The petition cites the 2007 status review (SRT, 2007), which provides information on sources of past and present habitat destruction and modification that have impacted Atlantic sturgeon. Among the most significant sources of habitat modification and destruction are dams and tidal turbines, dredging and blasting, water quality, and climate change. Dams and tidal turbines can block access to spawning and foraging habitat, alter river flow and temperature regimes, and cause physical injury and mortality to migrating fish. Dredging and blasting operations in support of commercial shipping, boating, mining and construction have impacted Atlantic sturgeon habitat through disturbance of benthic prey, elimination of habitat structure (e.g., deep holes), and alteration of benthic substrate (e.g., siltation of rocky substrates). The petition also discusses evidence of diminished water quality in large portions of coastal waters along the East Coast, in particular in the Northeast and in the Chesapeake Bay; however, some improvements have been observed (EPA, 2008). The petitioner cites evidence that indicates climate change has the potential to further threaten Atlantic sturgeon habitat through exacerbation of low DO levels and changes in salinity as a result of rising sea level.
As described previously, Atlantic sturgeon once supported extensive commercial fisheries along the East Coast, and overharvest through these fisheries led to significant reductions in abundance and distribution of Atlantic sturgeon (SRT, 2007). The petition presents information to indicate that, in addition to direct harvest, bycatch of Atlantic sturgeon in commercial fisheries, sink-net and trawl fisheries in particular, is a current source of mortality within inland, coastal and Federal waters along the entire U.S. Atlantic coast (SRT, 2007).
Very little is known about natural predation rates on Atlantic sturgeon. However, the petition discusses management concerns regarding predation of juvenile Atlantic sturgeon by the introduced flathead catfish in various river basins. The petition also indicates that some disease organisms have been identified in wild Atlantic sturgeon, and that pathogens introduced through aquaculture operations and release of aquarium fish are a potential concern.
As summarized here, the petition discusses the numerous Federal (U.S. and Canadian), state and provincial, and inter-jurisdictional laws, regulations, and agency activities directed at
The petition presents information on other natural or manmade factors that may affect Atlantic sturgeon, including impingement and entrainment (by commercial, agricultural, and municipal water intake structures), vessel strikes (by commercial and recreational boats), and artificial propagation (stock enhancement and commercial aquaculture). In summary, vessel strikes are a significant stressor in rivers with large ports and narrow waterways (e.g., the Delaware, James, and Cape Fear Rivers). Impingement/entrainment may represent a significant threat to the species in particular areas, especially when intake structures are located near spawning grounds. Artificial propagation may impact Atlantic sturgeon as a result of escapement and consequent introduction of disease, hybridization, and food competition.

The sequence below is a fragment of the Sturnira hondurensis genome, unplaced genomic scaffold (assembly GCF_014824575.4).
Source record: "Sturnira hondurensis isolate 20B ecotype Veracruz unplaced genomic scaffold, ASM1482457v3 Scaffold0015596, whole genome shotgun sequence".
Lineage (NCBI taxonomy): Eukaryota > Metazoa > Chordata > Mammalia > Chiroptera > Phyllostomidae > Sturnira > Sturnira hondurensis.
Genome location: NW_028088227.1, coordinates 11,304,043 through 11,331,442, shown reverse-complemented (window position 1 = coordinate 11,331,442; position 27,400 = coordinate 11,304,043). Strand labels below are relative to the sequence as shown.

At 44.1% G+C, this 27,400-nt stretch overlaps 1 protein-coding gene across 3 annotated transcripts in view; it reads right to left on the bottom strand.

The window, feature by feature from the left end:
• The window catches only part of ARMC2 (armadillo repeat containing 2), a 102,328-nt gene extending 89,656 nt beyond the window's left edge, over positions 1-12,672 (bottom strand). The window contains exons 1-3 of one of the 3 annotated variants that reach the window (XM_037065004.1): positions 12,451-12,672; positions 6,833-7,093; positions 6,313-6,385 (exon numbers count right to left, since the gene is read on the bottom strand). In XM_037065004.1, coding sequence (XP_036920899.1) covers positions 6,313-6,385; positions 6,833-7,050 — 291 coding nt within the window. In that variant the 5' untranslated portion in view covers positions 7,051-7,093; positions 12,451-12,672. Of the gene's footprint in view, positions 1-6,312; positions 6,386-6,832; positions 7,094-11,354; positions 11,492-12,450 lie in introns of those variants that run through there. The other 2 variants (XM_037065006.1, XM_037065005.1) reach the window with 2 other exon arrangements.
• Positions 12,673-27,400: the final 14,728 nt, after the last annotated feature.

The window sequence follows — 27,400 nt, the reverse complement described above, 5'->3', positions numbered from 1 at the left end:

We have reviewed the petition, the literature cited in the petition, and other literature and information available in our files. The petition frequently references the status review that was completed in 2007. Based on the literature and information, we find that the petition meets the aforementioned requirements of the regulations under 50 CFR 424.14(b)(2) and, therefore, determine that the petition presents substantial information indicating that the requested listing actions may be warranted.
The most recent status review of Atlantic sturgeon was completed in 2007 (72 FR 15865; April 3, 2007). We intend that any final action in response to this petition be as accurate and as effective as possible. Therefore, we are soliciting information from the public, government agencies, the scientific community, industry, and any other interested parties on the status of Atlantic sturgeon throughout its range, including:
(1) Historical and current distribution and abundance of Atlantic sturgeon throughout its range (U.S. and Canada);
(2) Historic and current condition of Atlantic sturgeon habitat and whether any areas should be classified as critical habitat;
(3) Population density and trends;
(4) Information on the effects of climate change on the distribution and condition of Atlantic sturgeon and its habitat over the short- and long-term;
(5) Information on the effects of threats, including bycatch, dredging, dams, pollution, hypoxia, disease, predation, poaching, aquaculture, vessel strikes, climate change, and aquatic invasive species, on the distribution and abundance of Atlantic sturgeon over the short- and long-term; and
(6) Information on management programs or protective efforts for Atlantic sturgeon, including mitigation measures related to any of the threats listed under (5) above, any ongoing efforts to protect and conserve Atlantic sturgeon, as well as information on recently implemented or planned activities and their likely impact(s).
The authority for this action is the Endangered Species Act of 1973, as amended (16 U.S.C. 1531